In clinical psychology, the emphasis is typically on obtaining a doctorate. Those with a master’s degree can become practicing therapists, consultants for corporations, or work for government institutions. A masters in clinical psychology provides sound job prospects, and for those wishing to pursue a doctoral degree later on, the practical experiences can count towards that objective. 

Some job ideas include:

  • Social work: A licensed clinical social worker, LCSW, works in non-profit agencies or even youth organizations, and in this profession, you will develop a deep understanding of human behavior. LCSW earns an average of between $55,000 and $60,000 per year.
  • Psychometrics: While educational institutions tend to favor doctoral degrees for their school psychologist positions, those with a master’s can become psychometrists. These professionals specialize in psychological testing. This is a fast-paced career that requires continually learning about new tests, along with a lot of paperwork. Psychometrists not only work in schools but also for private organizations and can earn an average of almost $47,000 per year.
  • Industrial-organizational (I/O) psychology: While a master’s degree won’t give you the official title of company psychologist, your ability to study how certain work factors influence employee behavior and management will sharpen your research skills and put you in a position to advise managers about employment trends and improving hiring practices. I/O psychologists make an average of $80,000 per year

Certifications required to practice psychiatry versus clinical psychology

Psychiatrists need to pass the Psychiatry Board Examination. Those with an MD degree must also pass the National Board of Medical Examiners, NBME. Psychiatrists with a DO need to take either the United States Medical Licensing Examination, USMLE, or the Comprehensive Osteopathic Medical Licensing Examination, COMLEX. Additionally, psychiatrists with certain subspecialties, such as forensic psychiatry or pain medicine, require certification from the American Board of Psychiatry and Neurology, ABPN.

To become a licensed clinical psychologists, professionals need to pass the EPPP, Examination for Professional Practice in Psychology, as well as the licensing exams from their state licensing exams. For subspecialties, such as forensic psychology or clinical neuropsychology, specialty certifications are conducted by the American Board of Professional Psychology, ABPP.

Differences in treatment methods by psychiatrists and clinical psychologists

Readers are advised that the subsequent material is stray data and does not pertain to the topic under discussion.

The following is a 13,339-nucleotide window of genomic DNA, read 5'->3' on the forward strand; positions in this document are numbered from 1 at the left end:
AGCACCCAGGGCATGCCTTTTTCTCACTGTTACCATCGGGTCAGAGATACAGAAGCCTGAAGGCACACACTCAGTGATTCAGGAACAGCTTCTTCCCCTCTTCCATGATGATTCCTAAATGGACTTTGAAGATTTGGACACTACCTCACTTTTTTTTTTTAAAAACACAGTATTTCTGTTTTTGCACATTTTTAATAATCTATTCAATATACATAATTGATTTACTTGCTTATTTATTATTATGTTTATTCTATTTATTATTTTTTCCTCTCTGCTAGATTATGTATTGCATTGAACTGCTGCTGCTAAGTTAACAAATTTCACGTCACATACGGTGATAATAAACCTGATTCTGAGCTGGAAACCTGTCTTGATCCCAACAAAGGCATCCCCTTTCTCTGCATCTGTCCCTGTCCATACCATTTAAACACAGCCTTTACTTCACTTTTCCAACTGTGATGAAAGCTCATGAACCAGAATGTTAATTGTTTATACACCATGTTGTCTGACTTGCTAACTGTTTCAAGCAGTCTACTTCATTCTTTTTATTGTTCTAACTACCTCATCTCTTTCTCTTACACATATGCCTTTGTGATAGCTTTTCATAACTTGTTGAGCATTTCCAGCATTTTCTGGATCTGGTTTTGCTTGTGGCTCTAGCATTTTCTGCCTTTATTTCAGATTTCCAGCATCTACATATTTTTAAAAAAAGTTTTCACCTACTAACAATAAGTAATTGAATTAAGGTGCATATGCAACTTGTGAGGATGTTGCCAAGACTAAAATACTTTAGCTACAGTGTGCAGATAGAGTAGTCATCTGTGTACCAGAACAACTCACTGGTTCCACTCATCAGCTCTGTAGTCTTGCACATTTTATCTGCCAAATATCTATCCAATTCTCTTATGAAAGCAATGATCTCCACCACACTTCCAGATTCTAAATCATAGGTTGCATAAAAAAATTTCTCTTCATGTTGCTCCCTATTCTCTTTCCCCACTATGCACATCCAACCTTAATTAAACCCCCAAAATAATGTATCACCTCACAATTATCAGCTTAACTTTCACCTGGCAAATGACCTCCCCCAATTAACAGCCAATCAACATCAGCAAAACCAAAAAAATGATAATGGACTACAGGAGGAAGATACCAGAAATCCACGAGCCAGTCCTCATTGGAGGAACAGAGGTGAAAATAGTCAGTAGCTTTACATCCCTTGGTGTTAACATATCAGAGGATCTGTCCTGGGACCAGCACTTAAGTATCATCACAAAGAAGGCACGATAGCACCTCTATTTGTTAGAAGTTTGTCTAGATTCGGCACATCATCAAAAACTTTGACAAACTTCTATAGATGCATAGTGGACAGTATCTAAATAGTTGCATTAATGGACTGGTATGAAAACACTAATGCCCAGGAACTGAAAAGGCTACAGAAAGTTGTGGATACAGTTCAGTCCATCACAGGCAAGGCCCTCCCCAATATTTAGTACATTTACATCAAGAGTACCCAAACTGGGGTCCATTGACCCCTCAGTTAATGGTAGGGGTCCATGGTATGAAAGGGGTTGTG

How to know if someone needs a psychiatrist vs clinical psychologist

It’s common for clinical psychologists to refer patients to psychiatrists and vice versa. Those struggling with mental health may come to any professional that they feel can help them. However, there are a few quick guidelines for understanding when a patient needs a clinical psychologist versus a psychiatrist.

  1. Issues: There’s something happening at home or at work, and patients need to work through it. In this case, a one-on-one session with a psychologist is a better fit.
  2. Lack of control: Being sad or irritable is normal under certain circumstances. If it gets to the point where those emotions are persistent or too hard to handle or control, then a psychiatrist can guide patients through managing their emotions, so that they’re not triggered.
  3. Relationships: Relationships with loved ones can be challenging, while stress at work can be overwhelming. Experiencing both at the same time causes friction. A session with a psychotherapist provides insight to help someone navigate these issues safely.
  4. Unexplained sickness: A recurring, vague ache that you can’t quite place or a stomach pain that just comes out of the blue often are the kinds of unexplained illnesses that require a medical professional. Physical ailments with no discernible cause mean a psychiatrist would be able to ferret out the root and help the patient solve the problem.

Signs of mental illness

Two of the previous examples were just a couple of the ways emotions can disrupt daily life. Other signs of possible mental illness include:

  • Reduced ability to concentrate
  • Noticeable withdrawal from friends, family, and other social networks
  • Problem reaching or maintaining deep restorative sleep, which further exacerbates mental issues
  • Paranoia, hallucinations, or other symptoms of being seriously detached from reality
  • Suicidal ideations

These are just a few of the mental health symptoms that manifest as physical ailments, and as medically trained professionals, psychiatrists are in the best position to understand that brain/body connection and take the necessary medical steps to solving the issue.

What approach do psychiatrists take to diagnose and treat their patients?